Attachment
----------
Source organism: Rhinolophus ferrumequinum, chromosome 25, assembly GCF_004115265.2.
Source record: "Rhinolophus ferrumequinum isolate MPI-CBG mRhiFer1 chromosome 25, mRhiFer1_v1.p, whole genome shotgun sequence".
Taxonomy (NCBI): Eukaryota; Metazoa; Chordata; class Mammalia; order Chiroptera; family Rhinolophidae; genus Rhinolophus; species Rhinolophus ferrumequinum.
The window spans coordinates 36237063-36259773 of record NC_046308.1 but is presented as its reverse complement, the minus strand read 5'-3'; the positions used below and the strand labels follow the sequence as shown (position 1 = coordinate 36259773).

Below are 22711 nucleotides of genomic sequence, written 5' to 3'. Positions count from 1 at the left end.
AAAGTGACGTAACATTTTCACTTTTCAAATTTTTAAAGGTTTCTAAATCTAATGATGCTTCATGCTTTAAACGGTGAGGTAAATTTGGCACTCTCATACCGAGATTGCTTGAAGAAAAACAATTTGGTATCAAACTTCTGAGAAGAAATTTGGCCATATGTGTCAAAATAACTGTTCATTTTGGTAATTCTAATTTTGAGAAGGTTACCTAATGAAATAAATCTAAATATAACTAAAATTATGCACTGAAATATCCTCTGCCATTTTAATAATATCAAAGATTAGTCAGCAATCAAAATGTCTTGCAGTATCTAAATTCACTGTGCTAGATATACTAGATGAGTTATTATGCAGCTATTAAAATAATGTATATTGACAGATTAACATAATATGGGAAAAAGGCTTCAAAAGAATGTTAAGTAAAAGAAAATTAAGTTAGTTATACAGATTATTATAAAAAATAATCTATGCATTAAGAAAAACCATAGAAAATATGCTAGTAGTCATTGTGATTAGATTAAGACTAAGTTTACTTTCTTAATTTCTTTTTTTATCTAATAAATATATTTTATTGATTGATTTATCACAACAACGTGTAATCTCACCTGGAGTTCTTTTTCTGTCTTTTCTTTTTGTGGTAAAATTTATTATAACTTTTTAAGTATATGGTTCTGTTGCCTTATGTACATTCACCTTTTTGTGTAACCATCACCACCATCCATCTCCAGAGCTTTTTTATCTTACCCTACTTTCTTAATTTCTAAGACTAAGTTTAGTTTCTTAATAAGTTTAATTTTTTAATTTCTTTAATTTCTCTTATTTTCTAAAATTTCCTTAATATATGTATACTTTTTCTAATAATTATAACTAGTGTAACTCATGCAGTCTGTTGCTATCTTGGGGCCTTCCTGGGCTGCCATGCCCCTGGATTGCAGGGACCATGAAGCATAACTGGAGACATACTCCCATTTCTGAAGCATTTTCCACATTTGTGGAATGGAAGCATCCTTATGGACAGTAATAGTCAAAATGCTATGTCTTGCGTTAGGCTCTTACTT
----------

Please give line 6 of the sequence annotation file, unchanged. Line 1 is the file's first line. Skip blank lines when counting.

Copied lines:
AAAGTGACGTAACATTTTCACTTTTCAAATTTTTAAAGGTTTCTAAATCTAATGATGCTTCATGCTTTAAACGGTGAGGTAAATTTGGCACTCTCATACCGAGATTGCTTGAAGAAAAACAATTTGGTATCAAACTTCTGAGAAGAAATTTGGCCATATGTGTCAAAATAACTGTTCATTTTGGTAATTCTAATTTTGAGAAGGTTACCTAATGAAATAAATCTAAATATAACTAAAATTATGCACTGAAATATCCTCTGCCATTTTAATAATATCAAAGATTAGTCAGCAATCAAAATGTCTTGCAGTATCTAAATTCACTGTGCTAGATATACTAGATGAGTTATTATGCAGCTATTAAAATAATGTATATTGACAGATTAACATAATATGGGAAAAAGGCTTCAAAAGAATGTTAAGTAAAAGAAAATTAAGTTAGTTATACAGATTATTATAAAAAATAATCTATGCATTAAGAAAAACCATAGAAAATATGCTAGTAGTCATTGTGATTAGATTAAGACTAAGTTTACTTTCTTAATTTCTTTTTTTATCTAATAAATATATTTTATTGATTGATTTATCACAACAACGTGTAATCTCACCTGGAGTTCTTTTTCTGTCTTTTCTTTTTGTGGTAAAATTTATTATAACTTTTTAAGTATATGGTTCTGTTGCCTTATGTACATTCACCTTTTTGTGTAACCATCACCACCATCCATCTCCAGAGCTTTTTTATCTTACCCTACTTTCTTAATTTCTAAGACTAAGTTTAGTTTCTTAATAAGTTTAATTTTTTAATTTCTTTAATTTCTCTTATTTTCTAAAATTTCCTTAATATATGTATACTTTTTCTAATAATTATAACTAGTGTAACTCATGCAGTCTGTTGCTATCTTGGGGCCTTCCTGGGCTGCCATGCCCCTGGATTGCAGGGACCATGAAGCATAACTGGAGACATACTCCCATTTCTGAAGCATTTTCCACATTTGTGGAATGGAAGCATCCTTATGGACAGTAATAGTCAAAATGCTATGTCTTGCGTTAGGCTCTTACTT